Tuesday, July 23, 2013

“Insert Foot”

"If you keep your mouth shut, you will never put your foot into it." Austin O'Malley

            I hate it when my observation skills dull, and I don’t notice the subtle signs during a conversation with someone that my words have somehow slipped into a sensitive zone. Usually, this occurs when my personal experience with the topic proves limited, and I begin with an incredulous statement like, “You’ve GOT to be kidding!”
As my sluggish mind tries to grasp a new concept, my mouth keeps going; and I inevitably say something that ticks someone off. I never intend to do this, of course. And because my thoughts slowly sift through this new information, I don’t notice the indications that my opinion counters the very personal interpretations of my listener. The slight intake of breath of the other person goes unobserved. I blunder onward, stupidly asking questions to clarify something which my conversation partner feels is obvious. I unwittingly say the perfectly wrong thing.
            By then, no matter how deeply into the zone of oblivion I’ve stumbled, my listener’s response pulls me to an awkward stop. I feel my eyes widen and my face redden as I try to determine which treacherous ideas or statements caused the response I belatedly notice. The other person’s lips purse tightly, and I can discern grinding teeth or a clenched jaw. This friend shifts with muscle tense, preparing for fight or flight.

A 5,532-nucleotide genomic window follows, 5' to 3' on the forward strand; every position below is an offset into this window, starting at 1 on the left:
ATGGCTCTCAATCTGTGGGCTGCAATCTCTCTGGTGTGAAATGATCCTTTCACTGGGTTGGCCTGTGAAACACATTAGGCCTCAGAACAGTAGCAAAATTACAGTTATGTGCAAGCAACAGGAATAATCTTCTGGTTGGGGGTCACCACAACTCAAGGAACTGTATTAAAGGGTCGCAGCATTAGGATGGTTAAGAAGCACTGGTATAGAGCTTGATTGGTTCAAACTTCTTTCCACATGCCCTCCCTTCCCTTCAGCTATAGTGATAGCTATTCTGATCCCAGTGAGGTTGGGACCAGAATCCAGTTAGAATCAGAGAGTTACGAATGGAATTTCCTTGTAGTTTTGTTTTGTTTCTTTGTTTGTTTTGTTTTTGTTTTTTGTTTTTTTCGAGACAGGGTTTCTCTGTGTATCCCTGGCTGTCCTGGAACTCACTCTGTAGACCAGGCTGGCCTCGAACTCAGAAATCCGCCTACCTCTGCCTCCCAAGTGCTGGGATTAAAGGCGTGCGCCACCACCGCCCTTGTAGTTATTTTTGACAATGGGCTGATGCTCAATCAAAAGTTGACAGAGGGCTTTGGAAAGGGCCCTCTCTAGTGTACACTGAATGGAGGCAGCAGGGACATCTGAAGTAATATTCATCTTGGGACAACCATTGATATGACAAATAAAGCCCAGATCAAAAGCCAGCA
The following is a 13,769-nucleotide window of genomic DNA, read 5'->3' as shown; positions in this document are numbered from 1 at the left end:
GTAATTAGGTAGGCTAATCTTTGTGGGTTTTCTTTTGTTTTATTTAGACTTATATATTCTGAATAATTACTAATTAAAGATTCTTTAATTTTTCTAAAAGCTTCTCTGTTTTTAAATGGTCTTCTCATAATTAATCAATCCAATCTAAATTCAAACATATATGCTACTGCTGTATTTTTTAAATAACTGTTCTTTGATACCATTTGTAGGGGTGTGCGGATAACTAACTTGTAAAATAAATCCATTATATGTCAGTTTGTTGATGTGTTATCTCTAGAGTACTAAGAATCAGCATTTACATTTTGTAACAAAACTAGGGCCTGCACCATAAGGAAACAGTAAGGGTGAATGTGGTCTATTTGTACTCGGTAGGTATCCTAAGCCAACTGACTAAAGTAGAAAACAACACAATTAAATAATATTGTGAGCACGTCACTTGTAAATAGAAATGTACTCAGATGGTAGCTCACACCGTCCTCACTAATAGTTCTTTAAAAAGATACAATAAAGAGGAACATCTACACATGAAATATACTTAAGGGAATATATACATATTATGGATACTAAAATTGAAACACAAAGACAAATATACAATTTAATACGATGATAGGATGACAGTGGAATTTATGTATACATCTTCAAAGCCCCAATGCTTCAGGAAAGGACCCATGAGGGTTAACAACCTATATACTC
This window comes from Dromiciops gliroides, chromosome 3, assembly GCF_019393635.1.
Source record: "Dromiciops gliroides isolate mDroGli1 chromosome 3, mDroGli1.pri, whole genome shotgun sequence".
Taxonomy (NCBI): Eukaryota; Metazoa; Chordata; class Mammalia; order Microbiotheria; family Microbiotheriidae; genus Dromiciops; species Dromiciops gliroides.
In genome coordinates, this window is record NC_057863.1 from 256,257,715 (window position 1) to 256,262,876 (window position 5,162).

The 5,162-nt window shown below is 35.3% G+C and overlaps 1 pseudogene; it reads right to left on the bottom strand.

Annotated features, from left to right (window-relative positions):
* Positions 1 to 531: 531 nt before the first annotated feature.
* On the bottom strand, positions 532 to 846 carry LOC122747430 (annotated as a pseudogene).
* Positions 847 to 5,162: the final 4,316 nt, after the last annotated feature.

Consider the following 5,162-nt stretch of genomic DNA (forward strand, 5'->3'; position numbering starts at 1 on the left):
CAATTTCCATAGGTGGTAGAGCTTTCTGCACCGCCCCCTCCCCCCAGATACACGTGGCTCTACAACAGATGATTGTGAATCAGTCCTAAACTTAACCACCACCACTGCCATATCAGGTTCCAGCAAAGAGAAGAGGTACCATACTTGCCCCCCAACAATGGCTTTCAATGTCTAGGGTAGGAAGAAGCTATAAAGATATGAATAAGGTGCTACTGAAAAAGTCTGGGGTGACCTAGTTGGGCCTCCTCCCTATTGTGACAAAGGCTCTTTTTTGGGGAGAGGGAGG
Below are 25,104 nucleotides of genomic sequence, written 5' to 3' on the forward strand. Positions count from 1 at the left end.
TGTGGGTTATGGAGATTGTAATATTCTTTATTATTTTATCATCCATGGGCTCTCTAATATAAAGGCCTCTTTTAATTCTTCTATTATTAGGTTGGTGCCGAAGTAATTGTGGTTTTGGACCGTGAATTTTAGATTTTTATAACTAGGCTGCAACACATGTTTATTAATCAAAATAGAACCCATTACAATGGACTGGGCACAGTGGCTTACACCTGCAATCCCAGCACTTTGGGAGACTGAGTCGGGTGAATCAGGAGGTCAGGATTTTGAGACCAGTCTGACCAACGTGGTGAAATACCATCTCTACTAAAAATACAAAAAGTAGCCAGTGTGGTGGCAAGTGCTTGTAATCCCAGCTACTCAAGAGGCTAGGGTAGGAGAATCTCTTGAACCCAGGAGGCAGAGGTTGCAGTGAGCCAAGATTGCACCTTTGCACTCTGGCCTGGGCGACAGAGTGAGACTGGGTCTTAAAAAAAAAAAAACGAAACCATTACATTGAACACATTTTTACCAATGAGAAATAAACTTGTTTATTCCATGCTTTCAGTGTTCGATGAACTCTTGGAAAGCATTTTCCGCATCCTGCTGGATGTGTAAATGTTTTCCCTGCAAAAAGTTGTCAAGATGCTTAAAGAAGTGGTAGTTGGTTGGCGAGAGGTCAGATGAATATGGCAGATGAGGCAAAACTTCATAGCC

My brain races to rewind the conversation and determine where I first entered perilous ground. If I can discern that moment, I quickly offer an apology for unintentionally upsetting the other person, but the damage cannot undo itself. Sometimes, my thoughtless response goes beyond justification because it questioned a fundamental view of my conversation partner. Saying, “Oh, gosh, I’m sorry! I didn’t know you’d get upset,” seems inadequate. When that happens, I simply veer the conversation quickly onto another topic, hoping desperately that my friend will graciously forgive me and kindly allow me to remove my foot.
Copyright 2013 Elizabeth Abrams Chapman


No comments:

Post a Comment